Back in the mid-1980s, when the world was just beginning to recognize rap music as an art form that might have some legs, one of the biggest draws on Boston’s underground scene was a DJ who had an unusual method of scratching records: He used his feet.
Rusty the Toe Jammer, as he was then known, had no real thoughts of becoming a star, he says today.
“We were doing it because it was brand new,” says Rusti Pendleton, a longtime hip-hop shop owner in the former Dudley Square who still spins records on his show “Funky Fresh Radio.” “That was fun to us. It wasn’t business.”
Hip-hop, which long ago kicked open the door of big business, is about to climb into another ivory tower. On Tuesday Sotheby’s, the venerable auction house established in 1744, will conduct its first-ever hip-hop auction.
Among the items are two lots of previously unseen photographs — 42 images in all — by John Nordell, who documented the grassroots Boston hip-hop scene. One set of pictures memorializes a Rusty the Toe Jammer performance at the former Bromley-Heath housing development in Jamaica Plain.
For Nordell, it’s an honor to have his unheralded work included in a high-stakes auction that will feature the Notorious B.I.G.'s crown, Slick Rick’s diamond eye patch, and Tupac Shakur’s high school love letters, to name a few of the many items for sale.
“I’m extremely excited about this opportunity,” says Nordell, a visual arts professor at American International College in Springfield. “It doesn’t quite seem real.”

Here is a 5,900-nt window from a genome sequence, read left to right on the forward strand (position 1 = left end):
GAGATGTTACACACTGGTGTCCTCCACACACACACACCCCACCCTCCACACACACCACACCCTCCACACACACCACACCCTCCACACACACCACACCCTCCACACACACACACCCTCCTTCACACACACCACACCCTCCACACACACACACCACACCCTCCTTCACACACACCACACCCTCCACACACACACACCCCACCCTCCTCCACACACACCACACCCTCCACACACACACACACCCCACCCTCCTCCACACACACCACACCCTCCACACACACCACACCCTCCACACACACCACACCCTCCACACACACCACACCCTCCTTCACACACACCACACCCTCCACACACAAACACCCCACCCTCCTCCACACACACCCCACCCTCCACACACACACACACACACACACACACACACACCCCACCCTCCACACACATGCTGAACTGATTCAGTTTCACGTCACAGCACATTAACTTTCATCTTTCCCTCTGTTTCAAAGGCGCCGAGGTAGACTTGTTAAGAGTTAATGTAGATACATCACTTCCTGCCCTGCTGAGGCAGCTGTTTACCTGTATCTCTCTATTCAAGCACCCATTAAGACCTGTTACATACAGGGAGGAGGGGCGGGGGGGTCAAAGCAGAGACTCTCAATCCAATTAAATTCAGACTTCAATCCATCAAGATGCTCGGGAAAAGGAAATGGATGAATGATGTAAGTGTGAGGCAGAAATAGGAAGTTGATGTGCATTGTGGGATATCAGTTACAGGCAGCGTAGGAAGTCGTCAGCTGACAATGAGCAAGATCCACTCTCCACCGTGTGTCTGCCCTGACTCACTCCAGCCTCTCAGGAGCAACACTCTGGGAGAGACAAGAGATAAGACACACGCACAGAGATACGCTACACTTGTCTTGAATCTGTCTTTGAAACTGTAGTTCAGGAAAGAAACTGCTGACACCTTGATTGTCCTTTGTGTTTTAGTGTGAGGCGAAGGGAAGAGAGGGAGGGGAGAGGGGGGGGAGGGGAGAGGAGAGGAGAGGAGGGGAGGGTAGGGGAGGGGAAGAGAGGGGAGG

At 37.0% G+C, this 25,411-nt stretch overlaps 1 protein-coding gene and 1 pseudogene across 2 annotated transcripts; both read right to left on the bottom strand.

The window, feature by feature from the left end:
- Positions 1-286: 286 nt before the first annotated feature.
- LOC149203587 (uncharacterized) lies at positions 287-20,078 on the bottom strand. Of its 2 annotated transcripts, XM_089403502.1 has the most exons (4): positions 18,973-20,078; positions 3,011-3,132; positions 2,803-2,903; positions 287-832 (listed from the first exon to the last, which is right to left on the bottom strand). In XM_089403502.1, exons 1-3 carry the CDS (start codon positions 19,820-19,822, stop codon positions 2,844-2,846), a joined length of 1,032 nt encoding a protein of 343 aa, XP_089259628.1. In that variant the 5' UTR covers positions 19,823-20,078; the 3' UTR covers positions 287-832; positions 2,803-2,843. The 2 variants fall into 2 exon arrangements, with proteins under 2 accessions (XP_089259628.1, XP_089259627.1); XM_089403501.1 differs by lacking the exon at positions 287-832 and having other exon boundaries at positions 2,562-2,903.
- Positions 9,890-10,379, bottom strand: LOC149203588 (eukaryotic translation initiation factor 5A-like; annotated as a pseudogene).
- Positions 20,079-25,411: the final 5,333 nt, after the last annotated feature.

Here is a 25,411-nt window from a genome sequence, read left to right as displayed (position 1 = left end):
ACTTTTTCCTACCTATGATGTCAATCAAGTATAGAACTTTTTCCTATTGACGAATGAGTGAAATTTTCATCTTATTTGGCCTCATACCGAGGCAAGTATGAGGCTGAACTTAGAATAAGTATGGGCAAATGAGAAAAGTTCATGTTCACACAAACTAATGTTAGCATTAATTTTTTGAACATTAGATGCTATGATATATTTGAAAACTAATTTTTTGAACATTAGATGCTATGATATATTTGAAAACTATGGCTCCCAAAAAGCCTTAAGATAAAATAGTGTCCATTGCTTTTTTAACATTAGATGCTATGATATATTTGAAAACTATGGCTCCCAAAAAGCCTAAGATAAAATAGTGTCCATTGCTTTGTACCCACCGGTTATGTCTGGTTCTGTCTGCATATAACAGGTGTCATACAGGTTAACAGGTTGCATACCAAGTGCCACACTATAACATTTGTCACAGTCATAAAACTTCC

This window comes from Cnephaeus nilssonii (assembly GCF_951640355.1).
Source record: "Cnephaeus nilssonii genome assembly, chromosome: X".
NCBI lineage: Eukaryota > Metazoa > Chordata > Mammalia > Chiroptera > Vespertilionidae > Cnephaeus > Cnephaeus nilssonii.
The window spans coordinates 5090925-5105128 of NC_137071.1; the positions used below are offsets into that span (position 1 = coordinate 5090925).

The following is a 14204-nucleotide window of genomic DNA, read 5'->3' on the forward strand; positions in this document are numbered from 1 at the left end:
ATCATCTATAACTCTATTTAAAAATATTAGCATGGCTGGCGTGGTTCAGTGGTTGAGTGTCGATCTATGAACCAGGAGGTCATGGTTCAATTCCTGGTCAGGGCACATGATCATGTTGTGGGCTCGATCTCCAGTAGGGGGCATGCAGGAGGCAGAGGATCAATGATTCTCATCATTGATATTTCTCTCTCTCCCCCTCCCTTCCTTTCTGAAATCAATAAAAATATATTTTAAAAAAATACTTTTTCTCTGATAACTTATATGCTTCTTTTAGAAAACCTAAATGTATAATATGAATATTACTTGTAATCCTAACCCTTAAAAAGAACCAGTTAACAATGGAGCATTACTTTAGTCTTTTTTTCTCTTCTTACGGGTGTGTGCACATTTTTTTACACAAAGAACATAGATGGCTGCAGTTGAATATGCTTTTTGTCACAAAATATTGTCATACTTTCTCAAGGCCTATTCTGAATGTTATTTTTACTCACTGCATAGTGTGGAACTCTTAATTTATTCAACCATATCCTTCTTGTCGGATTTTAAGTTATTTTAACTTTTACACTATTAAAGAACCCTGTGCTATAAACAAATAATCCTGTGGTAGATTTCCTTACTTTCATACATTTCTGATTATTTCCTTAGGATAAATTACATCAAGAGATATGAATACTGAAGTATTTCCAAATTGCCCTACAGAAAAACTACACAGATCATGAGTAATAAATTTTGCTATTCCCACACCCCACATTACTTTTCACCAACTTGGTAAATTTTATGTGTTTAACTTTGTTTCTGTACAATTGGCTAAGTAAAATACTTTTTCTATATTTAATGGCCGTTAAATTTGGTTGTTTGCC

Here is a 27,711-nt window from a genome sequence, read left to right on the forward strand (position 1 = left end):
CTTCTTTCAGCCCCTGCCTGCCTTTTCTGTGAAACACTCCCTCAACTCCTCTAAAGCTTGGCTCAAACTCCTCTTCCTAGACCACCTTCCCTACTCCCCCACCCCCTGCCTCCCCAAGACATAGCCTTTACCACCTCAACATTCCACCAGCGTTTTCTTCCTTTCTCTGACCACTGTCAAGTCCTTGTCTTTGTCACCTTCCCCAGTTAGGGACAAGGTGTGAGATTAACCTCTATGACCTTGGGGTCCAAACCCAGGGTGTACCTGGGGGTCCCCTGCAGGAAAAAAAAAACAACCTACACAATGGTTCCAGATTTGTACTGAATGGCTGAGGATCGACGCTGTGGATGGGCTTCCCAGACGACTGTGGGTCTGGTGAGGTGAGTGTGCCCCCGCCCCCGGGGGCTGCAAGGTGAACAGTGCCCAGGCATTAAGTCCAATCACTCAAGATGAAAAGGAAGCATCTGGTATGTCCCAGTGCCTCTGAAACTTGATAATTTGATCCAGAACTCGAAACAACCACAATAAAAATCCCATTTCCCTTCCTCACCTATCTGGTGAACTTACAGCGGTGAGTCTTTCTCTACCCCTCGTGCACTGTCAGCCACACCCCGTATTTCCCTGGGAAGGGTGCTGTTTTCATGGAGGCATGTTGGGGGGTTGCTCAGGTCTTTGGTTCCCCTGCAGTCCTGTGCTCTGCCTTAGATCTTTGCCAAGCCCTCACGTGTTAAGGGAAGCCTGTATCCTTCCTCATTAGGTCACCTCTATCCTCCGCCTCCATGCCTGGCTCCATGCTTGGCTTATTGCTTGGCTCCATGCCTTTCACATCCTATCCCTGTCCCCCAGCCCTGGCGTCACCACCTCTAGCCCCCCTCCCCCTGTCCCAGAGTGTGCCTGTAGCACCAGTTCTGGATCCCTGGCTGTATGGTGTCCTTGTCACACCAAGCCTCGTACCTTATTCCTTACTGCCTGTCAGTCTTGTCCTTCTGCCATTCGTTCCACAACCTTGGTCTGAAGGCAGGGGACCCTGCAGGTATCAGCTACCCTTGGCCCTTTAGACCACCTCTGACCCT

A few days ago he visited the Sotheby’s site and began to type his name into the search bar.
“It prompted me with ‘John Singer Sargent,’” he recalls with a laugh. “That’s pretty exciting company.”
Nordell’s photographs, which also document a Maurice Starr “Hollywood Talent Night” in 1986, capture an age of innocence, says Monica Lynch, a consultant on the auction.
“They’re very sweet and charming — teenagers all ready for their close-up,” Lynch says. “There are some really great stylistic elements — a lot of Adidas shoes, a lot of fresh, brand-new sweat shirts with iron-on Old English lettering, the high-crown caps with the mesh backs, track suits, headbands. Just the things that all say ‘mid-’80s.'”
Lynch, the onetime president of Tommy Boy Records, has spent the past two years working on the auction with Sotheby’s specialist Cassandra Hatton.
“This is one of my personal passions,” says Hatton, who grew up in the 1990s in Los Angeles listening to rap. For Hatton, who has also inaugurated sales of rare manuscripts and the history of science and technology, the various facets of hip-hop culture — the music, of course, but also the art, the fashion, the design — constitute a complete aesthetic that should appeal to veteran bidders and first-timers alike.
“I love it when I’m talking to someone and I show them an object, and their eyes light up,” she says. “My eyes always light up when I’m talking about hip-hop.”
To prove the point, she uncorks a gusher of brief descriptions of some of her favorite pieces in the auction — a graffiti-style wood sculpture by the late artist Phase 2, a four-knuckle ring dedicated to a “Mount Rushmore” of female MCs (Queen Latifah, MC Lyte, Lady of Rage, and Roxanne Shante), a working installation of 32 old-school boomboxes called the “Wall of Boom.”